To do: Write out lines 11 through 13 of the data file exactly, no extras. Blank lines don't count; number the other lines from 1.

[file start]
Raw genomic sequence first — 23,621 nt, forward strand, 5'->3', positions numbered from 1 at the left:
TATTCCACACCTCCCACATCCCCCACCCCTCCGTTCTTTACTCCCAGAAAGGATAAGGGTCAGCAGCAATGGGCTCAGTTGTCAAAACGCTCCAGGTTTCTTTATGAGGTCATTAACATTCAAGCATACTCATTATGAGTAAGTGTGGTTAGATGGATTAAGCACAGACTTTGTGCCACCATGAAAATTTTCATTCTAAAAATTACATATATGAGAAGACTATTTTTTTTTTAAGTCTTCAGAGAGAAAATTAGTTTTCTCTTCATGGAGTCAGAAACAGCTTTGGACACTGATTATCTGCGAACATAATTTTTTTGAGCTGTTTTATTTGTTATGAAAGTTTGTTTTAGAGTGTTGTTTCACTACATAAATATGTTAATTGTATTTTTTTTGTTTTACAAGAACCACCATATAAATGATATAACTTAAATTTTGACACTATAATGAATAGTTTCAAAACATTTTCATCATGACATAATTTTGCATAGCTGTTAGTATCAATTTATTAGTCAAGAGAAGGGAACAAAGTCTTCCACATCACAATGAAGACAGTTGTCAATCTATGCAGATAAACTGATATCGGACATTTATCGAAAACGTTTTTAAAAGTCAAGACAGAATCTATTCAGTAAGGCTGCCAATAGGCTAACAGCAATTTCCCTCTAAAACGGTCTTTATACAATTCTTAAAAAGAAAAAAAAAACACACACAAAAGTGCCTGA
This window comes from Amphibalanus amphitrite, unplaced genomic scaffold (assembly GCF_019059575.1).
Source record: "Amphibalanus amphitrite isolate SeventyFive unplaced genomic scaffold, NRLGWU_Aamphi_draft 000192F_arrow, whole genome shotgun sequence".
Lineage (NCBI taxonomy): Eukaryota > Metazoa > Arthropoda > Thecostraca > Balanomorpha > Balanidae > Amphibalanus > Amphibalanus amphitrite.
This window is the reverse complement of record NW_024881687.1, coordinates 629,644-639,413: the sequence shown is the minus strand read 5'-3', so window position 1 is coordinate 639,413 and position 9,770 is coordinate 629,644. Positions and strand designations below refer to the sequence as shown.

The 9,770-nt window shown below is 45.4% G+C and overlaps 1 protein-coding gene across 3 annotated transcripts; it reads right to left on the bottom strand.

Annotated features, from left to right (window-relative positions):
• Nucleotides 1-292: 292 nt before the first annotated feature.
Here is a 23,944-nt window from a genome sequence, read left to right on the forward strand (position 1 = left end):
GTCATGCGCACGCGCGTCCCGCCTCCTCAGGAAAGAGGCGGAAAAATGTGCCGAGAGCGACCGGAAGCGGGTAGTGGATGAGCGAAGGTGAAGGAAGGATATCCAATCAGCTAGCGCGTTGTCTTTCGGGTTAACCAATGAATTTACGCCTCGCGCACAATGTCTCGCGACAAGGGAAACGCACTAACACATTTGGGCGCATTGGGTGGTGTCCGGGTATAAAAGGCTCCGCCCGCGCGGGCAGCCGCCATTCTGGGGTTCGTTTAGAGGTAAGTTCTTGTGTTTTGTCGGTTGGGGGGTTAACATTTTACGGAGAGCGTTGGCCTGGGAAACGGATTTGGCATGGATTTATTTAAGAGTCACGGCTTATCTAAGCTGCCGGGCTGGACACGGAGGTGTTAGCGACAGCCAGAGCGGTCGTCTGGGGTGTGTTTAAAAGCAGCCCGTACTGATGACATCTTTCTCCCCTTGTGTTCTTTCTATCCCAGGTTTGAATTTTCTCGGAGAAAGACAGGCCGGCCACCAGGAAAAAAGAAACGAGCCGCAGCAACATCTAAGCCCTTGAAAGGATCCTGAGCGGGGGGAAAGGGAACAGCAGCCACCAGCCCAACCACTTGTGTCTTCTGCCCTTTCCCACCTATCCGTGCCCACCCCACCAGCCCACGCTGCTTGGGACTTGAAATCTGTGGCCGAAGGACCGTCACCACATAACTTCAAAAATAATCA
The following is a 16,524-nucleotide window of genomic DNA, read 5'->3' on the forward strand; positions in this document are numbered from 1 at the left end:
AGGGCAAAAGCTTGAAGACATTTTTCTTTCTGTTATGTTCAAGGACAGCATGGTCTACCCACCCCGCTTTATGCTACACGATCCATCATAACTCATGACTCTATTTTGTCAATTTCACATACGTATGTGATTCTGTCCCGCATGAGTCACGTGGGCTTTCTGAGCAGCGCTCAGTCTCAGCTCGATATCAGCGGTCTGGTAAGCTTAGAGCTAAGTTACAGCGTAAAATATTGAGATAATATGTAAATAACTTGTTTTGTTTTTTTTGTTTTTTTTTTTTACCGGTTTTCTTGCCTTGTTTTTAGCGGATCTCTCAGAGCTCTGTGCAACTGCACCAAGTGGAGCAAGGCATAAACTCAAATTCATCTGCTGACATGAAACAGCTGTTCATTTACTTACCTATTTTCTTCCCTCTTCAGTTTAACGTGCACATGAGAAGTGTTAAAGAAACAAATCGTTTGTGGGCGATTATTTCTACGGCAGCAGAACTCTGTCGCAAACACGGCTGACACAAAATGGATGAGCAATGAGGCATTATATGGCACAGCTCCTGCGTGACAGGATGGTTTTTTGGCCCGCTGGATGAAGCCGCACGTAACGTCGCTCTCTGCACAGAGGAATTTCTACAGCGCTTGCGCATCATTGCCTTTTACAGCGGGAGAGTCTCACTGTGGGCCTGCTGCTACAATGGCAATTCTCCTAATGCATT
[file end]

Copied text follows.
GTCATGCGCACGCGCGTCCCGCCTCCTCAGGAAAGAGGCGGAAAAATGTGCCGAGAGCGACCGGAAGCGGGTAGTGGATGAGCGAAGGTGAAGGAAGGATATCCAATCAGCTAGCGCGTTGTCTTTCGGGTTAACCAATGAATTTACGCCTCGCGCACAATGTCTCGCGACAAGGGAAACGCACTAACACATTTGGGCGCATTGGGTGGTGTCCGGGTATAAAAGGCTCCGCCCGCGCGGGCAGCCGCCATTCTGGGGTTCGTTTAGAGGTAAGTTCTTGTGTTTTGTCGGTTGGGGGGTTAACATTTTACGGAGAGCGTTGGCCTGGGAAACGGATTTGGCATGGATTTATTTAAGAGTCACGGCTTATCTAAGCTGCCGGGCTGGACACGGAGGTGTTAGCGACAGCCAGAGCGGTCGTCTGGGGTGTGTTTAAAAGCAGCCCGTACTGATGACATCTTTCTCCCCTTGTGTTCTTTCTATCCCAGGTTTGAATTTTCTCGGAGAAAGACAGGCCGGCCACCAGGAAAAAAGAAACGAGCCGCAGCAACATCTAAGCCCTTGAAAGGATCCTGAGCGGGGGGAAAGGGAACAGCAGCCACCAGCCCAACCACTTGTGTCTTCTGCCCTTTCCCACCTATCCGTGCCCACCCCACCAGCCCACGCTGCTTGGGACTTGAAATCTGTGGCCGAAGGACCGTCACCACATAACTTCAAAAATAATCA
The following is a 16,524-nucleotide window of genomic DNA, read 5'->3' on the forward strand; positions in this document are numbered from 1 at the left end:
AGGGCAAAAGCTTGAAGACATTTTTCTTTCTGTTATGTTCAAGGACAGCATGGTCTACCCACCCCGCTTTATGCTACACGATCCATCATAACTCATGACTCTATTTTGTCAATTTCACATACGTATGTGATTCTGTCCCGCATGAGTCACGTGGGCTTTCTGAGCAGCGCTCAGTCTCAGCTCGATATCAGCGGTCTGGTAAGCTTAGAGCTAAGTTACAGCGTAAAATATTGAGATAATATGTAAATAACTTGTTTTGTTTTTTTTGTTTTTTTTTTTTACCGGTTTTCTTGCCTTGTTTTTAGCGGATCTCTCAGAGCTCTGTGCAACTGCACCAAGTGGAGCAAGGCATAAACTCAAATTCATCTGCTGACATGAAACAGCTGTTCATTTACTTACCTATTTTCTTCCCTCTTCAGTTTAACGTGCACATGAGAAGTGTTAAAGAAACAAATCGTTTGTGGGCGATTATTTCTACGGCAGCAGAACTCTGTCGCAAACACGGCTGACACAAAATGGATGAGCAATGAGGCATTATATGGCACAGCTCCTGCGTGACAGGATGGTTTTTTGGCCCGCTGGATGAAGCCGCACGTAACGTCGCTCTCTGCACAGAGGAATTTCTACAGCGCTTGCGCATCATTGCCTTTTACAGCGGGAGAGTCTCACTGTGGGCCTGCTGCTACAATGGCAATTCTCCTAATGCATT